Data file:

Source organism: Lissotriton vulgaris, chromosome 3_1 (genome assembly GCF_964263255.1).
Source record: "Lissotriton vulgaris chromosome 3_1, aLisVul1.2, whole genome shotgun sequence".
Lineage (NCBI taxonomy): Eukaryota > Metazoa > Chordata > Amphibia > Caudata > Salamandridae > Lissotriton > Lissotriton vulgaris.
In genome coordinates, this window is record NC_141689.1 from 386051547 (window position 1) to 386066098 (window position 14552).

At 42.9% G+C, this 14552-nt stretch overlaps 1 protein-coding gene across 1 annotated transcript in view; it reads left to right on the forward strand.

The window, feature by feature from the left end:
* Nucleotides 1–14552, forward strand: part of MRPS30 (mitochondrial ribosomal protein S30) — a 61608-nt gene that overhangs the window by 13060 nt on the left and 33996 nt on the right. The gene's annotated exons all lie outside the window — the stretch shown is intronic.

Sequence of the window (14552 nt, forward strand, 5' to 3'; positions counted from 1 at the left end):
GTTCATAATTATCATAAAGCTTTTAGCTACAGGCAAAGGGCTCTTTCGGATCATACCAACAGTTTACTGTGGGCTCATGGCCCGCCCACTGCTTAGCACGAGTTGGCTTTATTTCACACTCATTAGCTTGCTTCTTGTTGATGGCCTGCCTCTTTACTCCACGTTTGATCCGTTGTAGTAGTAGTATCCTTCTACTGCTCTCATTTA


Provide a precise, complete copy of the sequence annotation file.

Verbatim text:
Source organism: Lissotriton vulgaris, chromosome 3_1 (genome assembly GCF_964263255.1).
Source record: "Lissotriton vulgaris chromosome 3_1, aLisVul1.2, whole genome shotgun sequence".
Lineage (NCBI taxonomy): Eukaryota > Metazoa > Chordata > Amphibia > Caudata > Salamandridae > Lissotriton > Lissotriton vulgaris.
In genome coordinates, this window is record NC_141689.1 from 386051547 (window position 1) to 386066098 (window position 14552).

At 42.9% G+C, this 14552-nt stretch overlaps 1 protein-coding gene across 1 annotated transcript in view; it reads left to right on the forward strand.

The window, feature by feature from the left end:
* Nucleotides 1–14552, forward strand: part of MRPS30 (mitochondrial ribosomal protein S30) — a 61608-nt gene that overhangs the window by 13060 nt on the left and 33996 nt on the right. The gene's annotated exons all lie outside the window — the stretch shown is intronic.

Sequence of the window (14552 nt, forward strand, 5' to 3'; positions counted from 1 at the left end):
GTTCATAATTATCATAAAGCTTTTAGCTACAGGCAAAGGGCTCTTTCGGATCATACCAACAGTTTACTGTGGGCTCATGGCCCGCCCACTGCTTAGCACGAGTTGGCTTTATTTCACACTCATTAGCTTGCTTCTTGTTGATGGCCTGCCTCTTTACTCCACGTTTGATCCGTTGTAGTAGTAGTATCCTTCTACTGCTCTCATTTA